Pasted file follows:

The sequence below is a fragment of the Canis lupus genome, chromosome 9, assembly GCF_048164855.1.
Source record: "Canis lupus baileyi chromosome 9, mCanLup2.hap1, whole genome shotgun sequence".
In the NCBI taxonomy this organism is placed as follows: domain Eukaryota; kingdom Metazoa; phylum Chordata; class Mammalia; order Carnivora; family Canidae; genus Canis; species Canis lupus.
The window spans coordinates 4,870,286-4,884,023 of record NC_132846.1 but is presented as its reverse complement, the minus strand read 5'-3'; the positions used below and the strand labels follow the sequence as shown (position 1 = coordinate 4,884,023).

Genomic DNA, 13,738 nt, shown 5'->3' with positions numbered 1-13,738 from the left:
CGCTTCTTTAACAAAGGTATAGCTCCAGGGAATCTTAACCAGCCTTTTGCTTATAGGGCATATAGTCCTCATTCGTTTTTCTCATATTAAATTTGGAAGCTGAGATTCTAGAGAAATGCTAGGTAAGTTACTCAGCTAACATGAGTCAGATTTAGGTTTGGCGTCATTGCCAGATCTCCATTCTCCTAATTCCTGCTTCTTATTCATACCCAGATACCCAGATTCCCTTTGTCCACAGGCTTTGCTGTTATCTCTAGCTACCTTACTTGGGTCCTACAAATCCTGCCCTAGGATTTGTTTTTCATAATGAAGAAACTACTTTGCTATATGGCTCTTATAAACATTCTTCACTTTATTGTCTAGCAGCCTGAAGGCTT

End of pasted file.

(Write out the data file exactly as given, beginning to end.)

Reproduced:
The sequence below is a fragment of the Canis lupus genome, chromosome 9, assembly GCF_048164855.1.
Source record: "Canis lupus baileyi chromosome 9, mCanLup2.hap1, whole genome shotgun sequence".
In the NCBI taxonomy this organism is placed as follows: domain Eukaryota; kingdom Metazoa; phylum Chordata; class Mammalia; order Carnivora; family Canidae; genus Canis; species Canis lupus.
The window spans coordinates 4,870,286-4,884,023 of record NC_132846.1 but is presented as its reverse complement, the minus strand read 5'-3'; the positions used below and the strand labels follow the sequence as shown (position 1 = coordinate 4,884,023).

Genomic DNA, 13,738 nt, shown 5'->3' with positions numbered 1-13,738 from the left:
CGCTTCTTTAACAAAGGTATAGCTCCAGGGAATCTTAACCAGCCTTTTGCTTATAGGGCATATAGTCCTCATTCGTTTTTCTCATATTAAATTTGGAAGCTGAGATTCTAGAGAAATGCTAGGTAAGTTACTCAGCTAACATGAGTCAGATTTAGGTTTGGCGTCATTGCCAGATCTCCATTCTCCTAATTCCTGCTTCTTATTCATACCCAGATACCCAGATTCCCTTTGTCCACAGGCTTTGCTGTTATCTCTAGCTACCTTACTTGGGTCCTACAAATCCTGCCCTAGGATTTGTTTTTCATAATGAAGAAACTACTTTGCTATATGGCTCTTATAAACATTCTTCACTTTATTGTCTAGCAGCCTGAAGGCTT